It's rare that the CEOs of American, Delta, and United Airlines see eye to eye.
But this week, they teamed up in an incredible way for one purpose: to ask -- no, beg is more accurate -- for President Trump to take a specific action on their behalf.
We'll explore what they're asking for below. But honestly, the way they asked for it is probably more important.
Because whomever advised the airlines on how to push Trump's buttons like this has done one of two things:
- Either they came came up with a truly brilliant strategy,
- Or else, they were too cute by half, and they've risked creating exactly the kind of backlash the airlines don't want.
Here's what the airlines are asking for, the fascinating way they decided to ask--and frankly, the obvious thing that would make it all a lot better for them.
To summarize the whole issue in one sentence: The U.S. airlines want Trump to crack down on Air Italy, and stop it adding so many nonstop flights between the U.S. and Europe.
They're so focused on this because Air Italy is 49 percent owned by Qatar Airways, and they say that in turn means Qatar Airways is violating an agreement with the U.S. government dating back to last year.
It gets a bit complex. But Gary Leff at View From the Wing, who has been covering this for years, says it comes down to U.S. airlines not wanting to compete any more than they have to with foreign airlines:
US airlines don't want to compete with Air Italy ... don't want to compete with anyone, and there's always a chance to go to the administration and complain about foreigners. Today the CEOs of Delta, United, and American took out a full page ad asking President Trump to do something that would limit choices consumers have and raise prices.
But we're getting ahead of ourselves.
'Dear President Trump'
In fact, the three airlines wrote a letter to President Trump, and then took out a full page ad in the New York Times and the New York Post to try to get it in front of him, signed by Doug Parker, Edward Bastian, and Oscar Munoz--the CEOs of American, Delta, and United, respectfully.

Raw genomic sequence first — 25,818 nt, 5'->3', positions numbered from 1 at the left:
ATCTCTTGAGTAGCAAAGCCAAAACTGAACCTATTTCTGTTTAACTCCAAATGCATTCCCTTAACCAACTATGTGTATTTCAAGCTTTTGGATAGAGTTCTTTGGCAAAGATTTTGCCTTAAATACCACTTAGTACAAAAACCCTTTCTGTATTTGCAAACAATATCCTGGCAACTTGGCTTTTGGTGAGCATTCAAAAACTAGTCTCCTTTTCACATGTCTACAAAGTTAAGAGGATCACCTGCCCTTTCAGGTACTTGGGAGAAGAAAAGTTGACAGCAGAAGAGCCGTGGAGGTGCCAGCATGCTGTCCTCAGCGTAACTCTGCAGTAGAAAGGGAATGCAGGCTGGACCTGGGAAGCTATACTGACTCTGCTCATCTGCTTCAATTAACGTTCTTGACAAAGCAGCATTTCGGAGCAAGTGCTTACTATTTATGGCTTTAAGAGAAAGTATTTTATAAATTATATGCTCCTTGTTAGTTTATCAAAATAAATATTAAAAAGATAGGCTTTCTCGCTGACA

Just read the first few lines to understand why this is so brilliant:
President Donald J. Trump
The White House
1600 Pennsylvania Avenue NW
Washington, DC 20500
Dear President Trump,
Your administration was built on the enduring principle that the U.S. government will stand up for American workers against foreign governments that break their trade agreements with our country. The American people are grateful for that promise.
Today, America's airline workers are counting on you to step up on their behalf.
You can read the whole letter here (.pdf).
Stop hurting 'American workers'
Seriously, how on point is this? They're just 70 words into a short letter, and all they've done is flatter President Trump, and sound off a bunch of notes to the tune of "Make America Great Again."
It goes on from there, laying out their argument. We should point out that not every U.S. airline is upset about the situation. JetBlue and FedEx separately wrote in favor of it recently.
But the letter to Trump hits every chord:
- It tells him that Qatar Airways is violating an "historic agreement" that the Trump administration negotiated;
- It asks him to come to the rescue not of the airlines themselves, but to make Qatar Airways "stop hurting American workers;"
- It says that the situation "represents a grave threat to American jobs and the health of the airline industry;"
- It ends the whole thing with a coup de force: "We appreciate your resolute leadership in enforcing fair trade principles and ask that you continue to stand up for the more than 1.2 million U.S. workers whose jobs depend on a strong and vibrant passenger airline industry."
I don't know if this will work. I'm not sure President Trump even reads the New York Times (also known as an "enemy of the people," in a tweet within 24 hours after the airlines published the letter)?
Granted, they published in the New York Post, too. But if you wanted to make sure President Trump saw a message--wouldn't you skip the Times, and just run a whole bunch of ads on Fox News?
We'll soon know whether they way they decided to do it was insanely brilliant -- or else just plain insane.